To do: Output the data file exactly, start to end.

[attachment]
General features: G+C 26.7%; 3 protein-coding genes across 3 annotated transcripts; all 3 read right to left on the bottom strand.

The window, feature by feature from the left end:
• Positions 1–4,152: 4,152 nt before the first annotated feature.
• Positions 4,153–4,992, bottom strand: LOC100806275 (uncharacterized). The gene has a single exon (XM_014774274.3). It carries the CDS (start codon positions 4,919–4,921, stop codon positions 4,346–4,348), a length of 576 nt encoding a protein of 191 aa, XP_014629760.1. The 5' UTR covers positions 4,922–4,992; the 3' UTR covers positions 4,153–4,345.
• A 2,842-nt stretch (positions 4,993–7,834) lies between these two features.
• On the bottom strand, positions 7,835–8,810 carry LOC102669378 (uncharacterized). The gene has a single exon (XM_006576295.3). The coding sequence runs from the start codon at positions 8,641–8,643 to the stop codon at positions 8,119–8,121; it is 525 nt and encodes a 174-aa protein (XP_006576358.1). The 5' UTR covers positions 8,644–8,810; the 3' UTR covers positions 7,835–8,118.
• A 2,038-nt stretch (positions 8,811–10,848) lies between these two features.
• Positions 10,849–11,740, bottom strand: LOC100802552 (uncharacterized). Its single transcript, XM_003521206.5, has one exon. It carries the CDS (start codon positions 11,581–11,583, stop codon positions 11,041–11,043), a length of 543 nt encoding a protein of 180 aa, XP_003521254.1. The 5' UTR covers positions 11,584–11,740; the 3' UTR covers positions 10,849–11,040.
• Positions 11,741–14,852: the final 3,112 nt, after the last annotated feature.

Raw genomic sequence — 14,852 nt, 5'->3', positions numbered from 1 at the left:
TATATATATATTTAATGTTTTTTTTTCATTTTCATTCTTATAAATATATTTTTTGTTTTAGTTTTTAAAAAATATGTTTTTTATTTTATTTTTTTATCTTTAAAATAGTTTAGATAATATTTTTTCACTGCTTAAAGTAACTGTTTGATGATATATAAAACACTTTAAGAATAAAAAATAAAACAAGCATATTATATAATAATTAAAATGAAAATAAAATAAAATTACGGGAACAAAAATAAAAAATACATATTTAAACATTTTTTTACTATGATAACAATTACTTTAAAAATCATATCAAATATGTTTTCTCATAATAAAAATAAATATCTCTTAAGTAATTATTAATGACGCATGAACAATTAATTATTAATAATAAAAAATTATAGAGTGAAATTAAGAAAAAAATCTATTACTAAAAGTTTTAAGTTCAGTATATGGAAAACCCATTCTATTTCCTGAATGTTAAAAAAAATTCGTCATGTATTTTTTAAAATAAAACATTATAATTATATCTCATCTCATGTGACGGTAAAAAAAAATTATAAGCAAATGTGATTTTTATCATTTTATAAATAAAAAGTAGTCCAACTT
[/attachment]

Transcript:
General features: G+C 26.7%; 3 protein-coding genes across 3 annotated transcripts; all 3 read right to left on the bottom strand.

The window, feature by feature from the left end:
• Positions 1–4,152: 4,152 nt before the first annotated feature.
• Positions 4,153–4,992, bottom strand: LOC100806275 (uncharacterized). The gene has a single exon (XM_014774274.3). It carries the CDS (start codon positions 4,919–4,921, stop codon positions 4,346–4,348), a length of 576 nt encoding a protein of 191 aa, XP_014629760.1. The 5' UTR covers positions 4,922–4,992; the 3' UTR covers positions 4,153–4,345.
• A 2,842-nt stretch (positions 4,993–7,834) lies between these two features.
• On the bottom strand, positions 7,835–8,810 carry LOC102669378 (uncharacterized). The gene has a single exon (XM_006576295.3). The coding sequence runs from the start codon at positions 8,641–8,643 to the stop codon at positions 8,119–8,121; it is 525 nt and encodes a 174-aa protein (XP_006576358.1). The 5' UTR covers positions 8,644–8,810; the 3' UTR covers positions 7,835–8,118.
• A 2,038-nt stretch (positions 8,811–10,848) lies between these two features.
• Positions 10,849–11,740, bottom strand: LOC100802552 (uncharacterized). Its single transcript, XM_003521206.5, has one exon. It carries the CDS (start codon positions 11,581–11,583, stop codon positions 11,041–11,043), a length of 543 nt encoding a protein of 180 aa, XP_003521254.1. The 5' UTR covers positions 11,584–11,740; the 3' UTR covers positions 10,849–11,040.
• Positions 11,741–14,852: the final 3,112 nt, after the last annotated feature.

Raw genomic sequence — 14,852 nt, 5'->3', positions numbered from 1 at the left:
TATATATATATTTAATGTTTTTTTTTCATTTTCATTCTTATAAATATATTTTTTGTTTTAGTTTTTAAAAAATATGTTTTTTATTTTATTTTTTTATCTTTAAAATAGTTTAGATAATATTTTTTCACTGCTTAAAGTAACTGTTTGATGATATATAAAACACTTTAAGAATAAAAAATAAAACAAGCATATTATATAATAATTAAAATGAAAATAAAATAAAATTACGGGAACAAAAATAAAAAATACATATTTAAACATTTTTTTACTATGATAACAATTACTTTAAAAATCATATCAAATATGTTTTCTCATAATAAAAATAAATATCTCTTAAGTAATTATTAATGACGCATGAACAATTAATTATTAATAATAAAAAATTATAGAGTGAAATTAAGAAAAAAATCTATTACTAAAAGTTTTAAGTTCAGTATATGGAAAACCCATTCTATTTCCTGAATGTTAAAAAAAATTCGTCATGTATTTTTTAAAATAAAACATTATAATTATATCTCATCTCATGTGACGGTAAAAAAAAATTATAAGCAAATGTGATTTTTATCATTTTATAAATAAAAAGTAGTCCAACTT